The finance ministry, having lined up half a dozen companies to sell the government’s stake in, is also planning to tweak the disinvestment strategy by reviving Specified Undertaking of Unit Trust of India and launching public-sector exchange-traded funds.
Ministry officials agree the Budget target of raising Rs 40,000 crore (Rs 400 billion) through disinvestment this year may be difficult to meet but say the proceeds may be around Rs 24,000 crore (Rs 240 billion), if some big-ticket issues, such as those of Indian Oil Corporation and Coal India Ltd, hit the market.
The government, which raised Rs 23,920 crore (Rs 239.2 billion) in 2012-13, has also set a target of Rs 14,000 crore (Rs 140 billion) through sale of its stake in some private companies.
Among the companies likely to be disinvested in this year, the first could be Power Grid Corporation of India Ltd or IOC -- in December.
The public issue for Engineers India Ltd is scheduled for January, while that for Hindustan Aeronautics Ltd is likely to come after that.
“All options -- ETFs, offer for sale, follow-on public issue -- are available. . . but we won’t go for distress sale.
“The basket of funds has to be decided in the case of ETFs,” a finance ministry official said, adding talks were on to revive the defunct Suuti.
Suuti, through which the government holds stakes in ITC, L&T and Axis Bank, was dismantled after a Cabinet decision in March 2013.
It was decided Rs 40,000-crore (Rs 400-billion) assets would be transferred to an asset management company, which would leverage the assets to raise resources for the government.
Now, the government wants to revive Suuti so that it can sell stakes in these private companies because a Cabinet clearance is required each time shares held by the proposed AMC are to be sold.
Though foreign institutional investors had earlier this month raised some tough questions at road shows conducted in the US, UK, Hong Kong and Singapore for sale of IOC stake, the government expects to raise over Rs 4,000 crore (Rs 40 billion) through sale of equity in the firm.
Foreign investors had expressed their concern over volatility in the foreign-exchange market, subsidies and the fiscal deficit.
The government had assured them oil marketing companies would not have to take a hit on their books -- because of their Rs 1,45,000-crore (Rs 1,450-billion) estimated underrecoveries this year -- as either fuel prices would be increased or the finance ministry would part-bear the loss incurred on selling fuel below market price.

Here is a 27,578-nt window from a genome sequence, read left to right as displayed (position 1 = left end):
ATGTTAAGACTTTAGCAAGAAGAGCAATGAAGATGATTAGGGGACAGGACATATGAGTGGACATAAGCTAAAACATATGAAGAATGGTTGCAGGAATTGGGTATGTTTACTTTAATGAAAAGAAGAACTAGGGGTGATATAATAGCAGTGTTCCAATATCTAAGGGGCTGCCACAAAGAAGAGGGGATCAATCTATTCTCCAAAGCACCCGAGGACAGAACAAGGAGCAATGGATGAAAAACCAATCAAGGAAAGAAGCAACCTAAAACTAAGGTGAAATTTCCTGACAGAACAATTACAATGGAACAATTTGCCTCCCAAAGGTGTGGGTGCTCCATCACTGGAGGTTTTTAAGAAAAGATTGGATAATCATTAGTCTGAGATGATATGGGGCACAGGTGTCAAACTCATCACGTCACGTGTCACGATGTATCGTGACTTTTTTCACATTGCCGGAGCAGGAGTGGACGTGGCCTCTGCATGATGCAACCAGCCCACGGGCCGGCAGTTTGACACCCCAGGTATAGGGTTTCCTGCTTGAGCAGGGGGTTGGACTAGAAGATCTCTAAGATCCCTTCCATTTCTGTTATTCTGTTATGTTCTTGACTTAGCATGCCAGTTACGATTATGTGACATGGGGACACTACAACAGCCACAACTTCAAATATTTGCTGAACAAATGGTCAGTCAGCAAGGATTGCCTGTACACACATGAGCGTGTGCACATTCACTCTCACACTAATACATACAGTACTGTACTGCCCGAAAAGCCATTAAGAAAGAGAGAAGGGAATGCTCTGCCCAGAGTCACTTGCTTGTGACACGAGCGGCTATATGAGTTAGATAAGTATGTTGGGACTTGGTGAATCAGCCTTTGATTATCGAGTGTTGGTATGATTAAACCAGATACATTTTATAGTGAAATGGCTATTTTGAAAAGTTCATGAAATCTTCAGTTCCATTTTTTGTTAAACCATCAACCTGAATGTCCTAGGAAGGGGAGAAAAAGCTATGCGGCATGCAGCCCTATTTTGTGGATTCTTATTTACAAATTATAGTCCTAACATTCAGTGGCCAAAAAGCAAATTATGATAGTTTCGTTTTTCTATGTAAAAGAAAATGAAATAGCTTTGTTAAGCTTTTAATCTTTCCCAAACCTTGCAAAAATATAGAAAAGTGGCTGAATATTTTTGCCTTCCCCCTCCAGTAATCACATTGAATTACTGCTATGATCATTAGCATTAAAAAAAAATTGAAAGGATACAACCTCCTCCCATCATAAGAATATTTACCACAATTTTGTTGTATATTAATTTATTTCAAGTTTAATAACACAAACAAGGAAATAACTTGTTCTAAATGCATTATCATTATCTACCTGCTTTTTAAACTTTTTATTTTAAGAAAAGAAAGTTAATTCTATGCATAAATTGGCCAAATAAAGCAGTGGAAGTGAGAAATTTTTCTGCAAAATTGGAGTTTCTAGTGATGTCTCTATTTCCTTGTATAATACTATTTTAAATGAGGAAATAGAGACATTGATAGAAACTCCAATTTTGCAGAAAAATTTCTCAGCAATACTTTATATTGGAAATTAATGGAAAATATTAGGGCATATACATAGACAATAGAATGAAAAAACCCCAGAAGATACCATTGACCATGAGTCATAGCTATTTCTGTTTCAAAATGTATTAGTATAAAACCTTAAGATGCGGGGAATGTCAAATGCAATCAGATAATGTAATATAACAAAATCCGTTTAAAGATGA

“We told them petrol had been deregulated and diesel prices were also going up by 50 paise a month.
“With the resolution of the Iran issue oil, prices would stablise,” the official added.
The investors, however, asked whether the reforms would continue even if a new government was formed after the 2014 general elections.
For IOC divestment, the road shows abroad were attended by the world’s largest fund management companies, including Singapore’s GIC; those in the domestic market are to be conducted soon.
The timing of disinvestment in Coal India, which is likely to fetch Rs 10,000 crore, has not yet been decided.
But an auction route is likely. The government had conducted road shows for CIL stake sale in the US and Singapore earlier; it was likely to do so again in other markets, the official said.
The finance ministry is expecting a good response to its public issues, given the recent stability in the currency and equity markets, as well as a greater comfort on the current account deficit front.
“A lot would depend on timing and valuation of the issues,” the official added. This year, the government has raised about Rs 1,400 crore (Rs 14 billion), but that has been due to the norm that mandates dilution of 10 per cent stake in public-sector undertakings.